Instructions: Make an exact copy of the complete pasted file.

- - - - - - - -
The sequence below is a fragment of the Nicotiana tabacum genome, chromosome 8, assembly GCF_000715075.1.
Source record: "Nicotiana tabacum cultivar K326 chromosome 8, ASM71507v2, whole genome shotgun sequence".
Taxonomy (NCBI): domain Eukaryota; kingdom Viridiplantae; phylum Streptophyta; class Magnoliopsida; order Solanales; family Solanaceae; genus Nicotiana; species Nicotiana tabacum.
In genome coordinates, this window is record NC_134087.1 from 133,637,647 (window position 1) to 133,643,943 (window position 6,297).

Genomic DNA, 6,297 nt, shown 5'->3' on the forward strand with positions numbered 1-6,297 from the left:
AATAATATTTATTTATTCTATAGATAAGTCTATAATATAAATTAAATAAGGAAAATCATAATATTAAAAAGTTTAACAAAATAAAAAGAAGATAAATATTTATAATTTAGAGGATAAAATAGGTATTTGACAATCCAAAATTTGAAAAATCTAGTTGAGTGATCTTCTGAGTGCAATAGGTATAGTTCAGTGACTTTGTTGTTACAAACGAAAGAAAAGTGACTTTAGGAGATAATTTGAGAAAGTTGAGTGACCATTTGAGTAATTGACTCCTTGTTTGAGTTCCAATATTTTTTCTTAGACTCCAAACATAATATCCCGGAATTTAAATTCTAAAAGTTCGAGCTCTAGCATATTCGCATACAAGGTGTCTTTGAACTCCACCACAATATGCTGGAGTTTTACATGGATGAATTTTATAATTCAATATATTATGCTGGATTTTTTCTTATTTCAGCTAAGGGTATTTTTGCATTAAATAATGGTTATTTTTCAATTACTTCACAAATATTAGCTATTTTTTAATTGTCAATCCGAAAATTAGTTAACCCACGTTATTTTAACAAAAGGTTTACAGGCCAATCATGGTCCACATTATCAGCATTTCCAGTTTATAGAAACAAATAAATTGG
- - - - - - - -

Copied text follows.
The sequence below is a fragment of the Nicotiana tabacum genome, chromosome 8, assembly GCF_000715075.1.
Source record: "Nicotiana tabacum cultivar K326 chromosome 8, ASM71507v2, whole genome shotgun sequence".
Taxonomy (NCBI): domain Eukaryota; kingdom Viridiplantae; phylum Streptophyta; class Magnoliopsida; order Solanales; family Solanaceae; genus Nicotiana; species Nicotiana tabacum.
In genome coordinates, this window is record NC_134087.1 from 133,637,647 (window position 1) to 133,643,943 (window position 6,297).

Genomic DNA, 6,297 nt, shown 5'->3' on the forward strand with positions numbered 1-6,297 from the left:
AATAATATTTATTTATTCTATAGATAAGTCTATAATATAAATTAAATAAGGAAAATCATAATATTAAAAAGTTTAACAAAATAAAAAGAAGATAAATATTTATAATTTAGAGGATAAAATAGGTATTTGACAATCCAAAATTTGAAAAATCTAGTTGAGTGATCTTCTGAGTGCAATAGGTATAGTTCAGTGACTTTGTTGTTACAAACGAAAGAAAAGTGACTTTAGGAGATAATTTGAGAAAGTTGAGTGACCATTTGAGTAATTGACTCCTTGTTTGAGTTCCAATATTTTTTCTTAGACTCCAAACATAATATCCCGGAATTTAAATTCTAAAAGTTCGAGCTCTAGCATATTCGCATACAAGGTGTCTTTGAACTCCACCACAATATGCTGGAGTTTTACATGGATGAATTTTATAATTCAATATATTATGCTGGATTTTTTCTTATTTCAGCTAAGGGTATTTTTGCATTAAATAATGGTTATTTTTCAATTACTTCACAAATATTAGCTATTTTTTAATTGTCAATCCGAAAATTAGTTAACCCACGTTATTTTAACAAAAGGTTTACAGGCCAATCATGGTCCACATTATCAGCATTTCCAGTTTATAGAAACAAATAAATTGG